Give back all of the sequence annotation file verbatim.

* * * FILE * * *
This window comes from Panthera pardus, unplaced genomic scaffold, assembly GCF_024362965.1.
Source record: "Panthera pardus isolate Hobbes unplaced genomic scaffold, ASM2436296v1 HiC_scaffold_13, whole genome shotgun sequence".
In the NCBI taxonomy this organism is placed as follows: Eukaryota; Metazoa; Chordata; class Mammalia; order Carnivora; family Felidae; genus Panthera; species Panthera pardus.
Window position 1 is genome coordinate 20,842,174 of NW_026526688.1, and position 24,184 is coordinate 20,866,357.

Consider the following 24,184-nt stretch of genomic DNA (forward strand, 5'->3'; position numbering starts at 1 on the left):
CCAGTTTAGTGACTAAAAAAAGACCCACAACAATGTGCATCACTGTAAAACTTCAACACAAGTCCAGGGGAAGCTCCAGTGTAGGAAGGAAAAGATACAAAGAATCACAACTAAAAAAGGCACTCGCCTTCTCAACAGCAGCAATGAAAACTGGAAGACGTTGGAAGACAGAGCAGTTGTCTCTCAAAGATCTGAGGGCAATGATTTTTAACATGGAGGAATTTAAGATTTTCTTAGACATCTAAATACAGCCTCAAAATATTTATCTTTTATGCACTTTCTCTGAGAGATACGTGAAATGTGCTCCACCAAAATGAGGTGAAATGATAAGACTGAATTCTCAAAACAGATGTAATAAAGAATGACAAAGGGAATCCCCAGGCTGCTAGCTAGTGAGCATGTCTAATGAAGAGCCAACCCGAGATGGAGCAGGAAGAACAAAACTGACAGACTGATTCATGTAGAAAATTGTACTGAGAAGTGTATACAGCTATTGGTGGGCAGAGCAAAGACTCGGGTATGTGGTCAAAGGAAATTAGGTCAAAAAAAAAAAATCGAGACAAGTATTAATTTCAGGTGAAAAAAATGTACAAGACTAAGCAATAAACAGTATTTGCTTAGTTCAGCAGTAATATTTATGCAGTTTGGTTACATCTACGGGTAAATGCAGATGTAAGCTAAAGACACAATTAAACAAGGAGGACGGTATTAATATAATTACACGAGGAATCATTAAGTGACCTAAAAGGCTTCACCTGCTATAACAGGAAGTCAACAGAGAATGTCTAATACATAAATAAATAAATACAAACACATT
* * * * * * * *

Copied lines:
This window comes from Panthera pardus, unplaced genomic scaffold, assembly GCF_024362965.1.
Source record: "Panthera pardus isolate Hobbes unplaced genomic scaffold, ASM2436296v1 HiC_scaffold_13, whole genome shotgun sequence".
In the NCBI taxonomy this organism is placed as follows: Eukaryota; Metazoa; Chordata; class Mammalia; order Carnivora; family Felidae; genus Panthera; species Panthera pardus.
Window position 1 is genome coordinate 20,842,174 of NW_026526688.1, and position 24,184 is coordinate 20,866,357.

Consider the following 24,184-nt stretch of genomic DNA (forward strand, 5'->3'; position numbering starts at 1 on the left):
CCAGTTTAGTGACTAAAAAAAGACCCACAACAATGTGCATCACTGTAAAACTTCAACACAAGTCCAGGGGAAGCTCCAGTGTAGGAAGGAAAAGATACAAAGAATCACAACTAAAAAAGGCACTCGCCTTCTCAACAGCAGCAATGAAAACTGGAAGACGTTGGAAGACAGAGCAGTTGTCTCTCAAAGATCTGAGGGCAATGATTTTTAACATGGAGGAATTTAAGATTTTCTTAGACATCTAAATACAGCCTCAAAATATTTATCTTTTATGCACTTTCTCTGAGAGATACGTGAAATGTGCTCCACCAAAATGAGGTGAAATGATAAGACTGAATTCTCAAAACAGATGTAATAAAGAATGACAAAGGGAATCCCCAGGCTGCTAGCTAGTGAGCATGTCTAATGAAGAGCCAACCCGAGATGGAGCAGGAAGAACAAAACTGACAGACTGATTCATGTAGAAAATTGTACTGAGAAGTGTATACAGCTATTGGTGGGCAGAGCAAAGACTCGGGTATGTGGTCAAAGGAAATTAGGTCAAAAAAAAAAAATCGAGACAAGTATTAATTTCAGGTGAAAAAAATGTACAAGACTAAGCAATAAACAGTATTTGCTTAGTTCAGCAGTAATATTTATGCAGTTTGGTTACATCTACGGGTAAATGCAGATGTAAGCTAAAGACACAATTAAACAAGGAGGACGGTATTAATATAATTACACGAGGAATCATTAAGTGACCTAAAAGGCTTCACCTGCTATAACAGGAAGTCAACAGAGAATGTCTAATACATAAATAAATAAATACAAACACATT